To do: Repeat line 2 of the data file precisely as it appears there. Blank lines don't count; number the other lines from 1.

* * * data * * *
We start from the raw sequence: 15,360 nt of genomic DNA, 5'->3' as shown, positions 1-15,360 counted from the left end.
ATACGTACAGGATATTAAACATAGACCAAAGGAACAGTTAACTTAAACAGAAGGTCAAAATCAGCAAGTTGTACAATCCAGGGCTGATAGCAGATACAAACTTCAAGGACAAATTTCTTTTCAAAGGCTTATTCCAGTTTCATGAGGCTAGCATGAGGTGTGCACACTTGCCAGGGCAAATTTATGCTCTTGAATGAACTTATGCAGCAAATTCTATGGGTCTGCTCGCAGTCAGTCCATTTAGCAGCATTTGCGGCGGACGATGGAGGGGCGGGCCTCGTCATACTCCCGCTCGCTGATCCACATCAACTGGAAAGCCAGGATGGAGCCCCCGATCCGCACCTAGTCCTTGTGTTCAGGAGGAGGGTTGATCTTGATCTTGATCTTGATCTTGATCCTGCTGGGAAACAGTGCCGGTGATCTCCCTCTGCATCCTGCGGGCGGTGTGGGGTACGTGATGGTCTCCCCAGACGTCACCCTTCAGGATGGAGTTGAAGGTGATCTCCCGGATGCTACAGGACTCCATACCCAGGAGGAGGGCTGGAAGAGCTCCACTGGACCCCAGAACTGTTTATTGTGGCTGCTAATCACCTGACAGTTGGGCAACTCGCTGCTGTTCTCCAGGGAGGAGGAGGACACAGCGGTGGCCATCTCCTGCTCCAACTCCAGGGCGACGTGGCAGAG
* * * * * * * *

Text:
ATACGTACAGGATATTAAACATAGACCAAAGGAACAGTTAACTTAAACAGAAGGTCAAAATCAGCAAGTTGTACAATCCAGGGCTGATAGCAGATACAAACTTCAAGGACAAATTTCTTTTCAAAGGCTTATTCCAGTTTCATGAGGCTAGCATGAGGTGTGCACACTTGCCAGGGCAAATTTATGCTCTTGAATGAACTTATGCAGCAAATTCTATGGGTCTGCTCGCAGTCAGTCCATTTAGCAGCATTTGCGGCGGACGATGGAGGGGCGGGCCTCGTCATACTCCCGCTCGCTGATCCACATCAACTGGAAAGCCAGGATGGAGCCCCCGATCCGCACCTAGTCCTTGTGTTCAGGAGGAGGGTTGATCTTGATCTTGATCTTGATCTTGATCCTGCTGGGAAACAGTGCCGGTGATCTCCCTCTGCATCCTGCGGGCGGTGTGGGGTACGTGATGGTCTCCCCAGACGTCACCCTTCAGGATGGAGTTGAAGGTGATCTCCCGGATGCTACAGGACTCCATACCCAGGAGGAGGGCTGGAAGAGCTCCACTGGACCCCAGAACTGTTTATTGTGGCTGCTAATCACCTGACAGTTGGGCAACTCGCTGCTGTTCTCCAGGGAGGAGGAGGACACAGCGGTGGCCATCTCCTGCTCCAACTCCAGGGCGACGTGGCAGAG